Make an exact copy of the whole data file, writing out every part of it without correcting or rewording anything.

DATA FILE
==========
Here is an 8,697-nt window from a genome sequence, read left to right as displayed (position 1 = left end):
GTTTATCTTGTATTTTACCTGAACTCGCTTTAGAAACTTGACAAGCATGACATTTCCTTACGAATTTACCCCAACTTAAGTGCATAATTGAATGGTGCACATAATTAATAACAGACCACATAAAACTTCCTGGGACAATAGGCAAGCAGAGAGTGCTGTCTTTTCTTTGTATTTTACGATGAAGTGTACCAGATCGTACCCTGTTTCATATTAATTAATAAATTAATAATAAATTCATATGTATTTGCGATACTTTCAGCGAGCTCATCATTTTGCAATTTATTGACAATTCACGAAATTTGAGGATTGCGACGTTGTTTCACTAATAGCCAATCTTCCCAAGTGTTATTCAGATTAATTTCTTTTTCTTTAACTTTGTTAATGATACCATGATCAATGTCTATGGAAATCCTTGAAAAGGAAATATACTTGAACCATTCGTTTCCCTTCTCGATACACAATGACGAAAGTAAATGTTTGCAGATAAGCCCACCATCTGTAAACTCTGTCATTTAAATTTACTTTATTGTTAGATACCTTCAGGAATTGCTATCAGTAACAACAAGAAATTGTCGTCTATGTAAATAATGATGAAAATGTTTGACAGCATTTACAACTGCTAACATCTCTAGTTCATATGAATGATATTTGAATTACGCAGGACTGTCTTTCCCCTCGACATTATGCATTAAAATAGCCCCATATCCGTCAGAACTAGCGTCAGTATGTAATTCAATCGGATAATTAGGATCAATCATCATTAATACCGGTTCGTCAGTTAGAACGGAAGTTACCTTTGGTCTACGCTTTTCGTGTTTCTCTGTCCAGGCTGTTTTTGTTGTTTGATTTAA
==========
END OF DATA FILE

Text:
Here is an 8,697-nt window from a genome sequence, read left to right as displayed (position 1 = left end):
GTTTATCTTGTATTTTACCTGAACTCGCTTTAGAAACTTGACAAGCATGACATTTCCTTACGAATTTACCCCAACTTAAGTGCATAATTGAATGGTGCACATAATTAATAACAGACCACATAAAACTTCCTGGGACAATAGGCAAGCAGAGAGTGCTGTCTTTTCTTTGTATTTTACGATGAAGTGTACCAGATCGTACCCTGTTTCATATTAATTAATAAATTAATAATAAATTCATATGTATTTGCGATACTTTCAGCGAGCTCATCATTTTGCAATTTATTGACAATTCACGAAATTTGAGGATTGCGACGTTGTTTCACTAATAGCCAATCTTCCCAAGTGTTATTCAGATTAATTTCTTTTTCTTTAACTTTGTTAATGATACCATGATCAATGTCTATGGAAATCCTTGAAAAGGAAATATACTTGAACCATTCGTTTCCCTTCTCGATACACAATGACGAAAGTAAATGTTTGCAGATAAGCCCACCATCTGTAAACTCTGTCATTTAAATTTACTTTATTGTTAGATACCTTCAGGAATTGCTATCAGTAACAACAAGAAATTGTCGTCTATGTAAATAATGATGAAAATGTTTGACAGCATTTACAACTGCTAACATCTCTAGTTCATATGAATGATATTTGAATTACGCAGGACTGTCTTTCCCCTCGACATTATGCATTAAAATAGCCCCATATCCGTCAGAACTAGCGTCAGTATGTAATTCAATCGGATAATTAGGATCAATCATCATTAATACCGGTTCGTCAGTTAGAACGGAAGTTACCTTTGGTCTACGCTTTTCGTGTTTCTCTGTCCAGGCTGTTTTTGTTGTTTGATTTAA